Friday, January 18, 2013

Michael Kazin on Inauguration Speeches

FDR's 1st Inaugural Address (1933)
Georgetown historian Michael Kazin reminds us that "inaugural addresses rarely foretell what a president will accomplish in office."

Here are a few great lines from inaugural addresses that did not really pan out in real life.

Thomas Jefferson (1801): "We are all Republicans, we are all Federalists."

Abraham Lincoln (1861):  "We are not enemies, but friends.  We must not be enemies.  Though passion may have strained, it must not break our bonds of affection."

Franklin Delano Roosevelt (1933):  "First of all, let me assert my firm belief that the only think we have to fear is fear itself--nameless, unreasoning, unjustified terror which paralyzes needed efforts to convert retreat into advance."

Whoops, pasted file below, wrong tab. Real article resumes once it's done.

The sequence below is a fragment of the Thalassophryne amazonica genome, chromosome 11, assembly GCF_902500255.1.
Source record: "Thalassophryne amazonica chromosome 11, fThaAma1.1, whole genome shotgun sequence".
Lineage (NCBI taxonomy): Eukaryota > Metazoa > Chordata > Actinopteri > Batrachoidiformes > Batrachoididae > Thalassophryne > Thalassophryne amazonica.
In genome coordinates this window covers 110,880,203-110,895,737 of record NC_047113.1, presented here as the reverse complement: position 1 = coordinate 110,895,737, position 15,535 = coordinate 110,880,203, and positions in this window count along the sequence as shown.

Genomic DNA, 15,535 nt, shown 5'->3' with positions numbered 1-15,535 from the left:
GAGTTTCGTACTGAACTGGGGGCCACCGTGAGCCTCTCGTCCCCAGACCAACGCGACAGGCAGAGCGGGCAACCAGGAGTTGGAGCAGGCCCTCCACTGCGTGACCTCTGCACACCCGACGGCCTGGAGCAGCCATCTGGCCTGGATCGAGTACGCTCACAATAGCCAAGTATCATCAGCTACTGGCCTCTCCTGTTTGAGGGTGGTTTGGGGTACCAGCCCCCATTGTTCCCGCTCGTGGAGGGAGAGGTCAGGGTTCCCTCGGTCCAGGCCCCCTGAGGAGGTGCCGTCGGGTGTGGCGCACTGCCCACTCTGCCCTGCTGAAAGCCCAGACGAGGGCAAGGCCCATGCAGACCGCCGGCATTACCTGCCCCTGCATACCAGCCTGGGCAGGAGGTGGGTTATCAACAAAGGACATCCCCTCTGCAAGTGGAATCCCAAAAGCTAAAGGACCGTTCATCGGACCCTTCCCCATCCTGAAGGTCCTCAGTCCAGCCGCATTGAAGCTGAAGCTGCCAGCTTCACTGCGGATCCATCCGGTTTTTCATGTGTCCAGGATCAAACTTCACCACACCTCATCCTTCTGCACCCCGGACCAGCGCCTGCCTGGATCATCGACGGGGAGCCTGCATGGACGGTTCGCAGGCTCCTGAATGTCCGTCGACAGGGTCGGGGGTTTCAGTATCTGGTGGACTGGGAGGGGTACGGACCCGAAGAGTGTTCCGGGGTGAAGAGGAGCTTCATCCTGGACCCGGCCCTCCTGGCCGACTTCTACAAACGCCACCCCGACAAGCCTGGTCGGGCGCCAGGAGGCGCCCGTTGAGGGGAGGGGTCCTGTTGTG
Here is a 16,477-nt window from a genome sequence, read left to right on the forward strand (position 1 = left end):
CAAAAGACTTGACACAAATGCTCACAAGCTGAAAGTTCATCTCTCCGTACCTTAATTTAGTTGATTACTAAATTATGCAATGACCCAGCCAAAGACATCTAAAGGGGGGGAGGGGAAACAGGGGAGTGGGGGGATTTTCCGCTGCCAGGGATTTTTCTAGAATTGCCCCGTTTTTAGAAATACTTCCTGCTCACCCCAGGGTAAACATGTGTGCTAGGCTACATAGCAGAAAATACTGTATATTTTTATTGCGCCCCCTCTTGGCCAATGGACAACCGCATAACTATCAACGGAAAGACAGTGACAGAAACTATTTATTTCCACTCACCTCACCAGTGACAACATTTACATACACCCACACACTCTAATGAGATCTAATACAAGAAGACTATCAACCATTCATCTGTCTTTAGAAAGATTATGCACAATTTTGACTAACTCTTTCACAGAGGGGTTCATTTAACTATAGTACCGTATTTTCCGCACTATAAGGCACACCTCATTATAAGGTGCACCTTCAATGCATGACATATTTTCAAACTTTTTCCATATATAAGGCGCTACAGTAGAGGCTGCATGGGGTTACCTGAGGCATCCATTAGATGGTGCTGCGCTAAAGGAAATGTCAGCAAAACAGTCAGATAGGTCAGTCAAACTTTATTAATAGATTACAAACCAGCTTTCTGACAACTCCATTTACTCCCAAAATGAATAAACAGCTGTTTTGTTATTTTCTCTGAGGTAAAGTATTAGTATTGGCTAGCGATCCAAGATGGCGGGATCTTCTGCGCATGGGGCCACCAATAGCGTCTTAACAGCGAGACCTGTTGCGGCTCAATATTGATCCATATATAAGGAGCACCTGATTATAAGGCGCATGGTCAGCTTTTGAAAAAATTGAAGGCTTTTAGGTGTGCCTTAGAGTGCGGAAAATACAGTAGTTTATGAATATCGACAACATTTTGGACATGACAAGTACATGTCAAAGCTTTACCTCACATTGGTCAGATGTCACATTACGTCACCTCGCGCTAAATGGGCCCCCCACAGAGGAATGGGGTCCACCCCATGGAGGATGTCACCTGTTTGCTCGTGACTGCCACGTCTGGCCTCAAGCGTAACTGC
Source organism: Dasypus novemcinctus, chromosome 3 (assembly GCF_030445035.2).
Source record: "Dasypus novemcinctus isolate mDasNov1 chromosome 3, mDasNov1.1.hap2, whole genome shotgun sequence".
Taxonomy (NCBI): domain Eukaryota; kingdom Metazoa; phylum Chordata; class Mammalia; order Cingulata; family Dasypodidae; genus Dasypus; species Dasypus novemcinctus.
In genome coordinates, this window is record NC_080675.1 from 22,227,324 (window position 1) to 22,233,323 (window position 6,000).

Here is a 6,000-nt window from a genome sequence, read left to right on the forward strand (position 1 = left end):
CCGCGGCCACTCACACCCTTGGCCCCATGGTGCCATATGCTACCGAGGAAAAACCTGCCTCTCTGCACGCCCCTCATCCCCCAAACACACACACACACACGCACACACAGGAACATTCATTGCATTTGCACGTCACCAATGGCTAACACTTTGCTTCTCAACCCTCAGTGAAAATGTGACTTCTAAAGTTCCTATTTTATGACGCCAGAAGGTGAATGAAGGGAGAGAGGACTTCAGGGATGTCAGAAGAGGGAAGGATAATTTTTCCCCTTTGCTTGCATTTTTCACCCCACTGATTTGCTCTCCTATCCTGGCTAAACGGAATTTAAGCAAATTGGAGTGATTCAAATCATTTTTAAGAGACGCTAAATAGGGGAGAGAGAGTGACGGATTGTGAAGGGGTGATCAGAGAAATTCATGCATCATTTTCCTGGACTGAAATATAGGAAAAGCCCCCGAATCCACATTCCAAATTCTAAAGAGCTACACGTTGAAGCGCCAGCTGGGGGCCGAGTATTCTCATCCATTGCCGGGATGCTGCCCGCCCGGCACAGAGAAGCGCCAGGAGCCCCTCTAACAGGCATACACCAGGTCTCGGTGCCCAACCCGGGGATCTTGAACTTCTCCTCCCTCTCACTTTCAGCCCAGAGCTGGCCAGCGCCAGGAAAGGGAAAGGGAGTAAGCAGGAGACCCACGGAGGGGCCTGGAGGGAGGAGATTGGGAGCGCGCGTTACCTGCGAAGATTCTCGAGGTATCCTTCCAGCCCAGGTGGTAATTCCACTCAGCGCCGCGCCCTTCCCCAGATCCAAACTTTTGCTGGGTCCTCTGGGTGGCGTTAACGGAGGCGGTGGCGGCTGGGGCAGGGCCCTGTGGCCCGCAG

John F. Kennedy (1961): "Let every nation know, whether it wishes us well or ill, that we shall pay any  price, bear any burden, meet any hardship, support any friend, oppose any foe, in order to assure the survival and the success of liberty."

Check out Kazin's piece to learn how the flourishing rhetoric of these speeches failed to measure up to the reality that these president's would face in the four years that followed.

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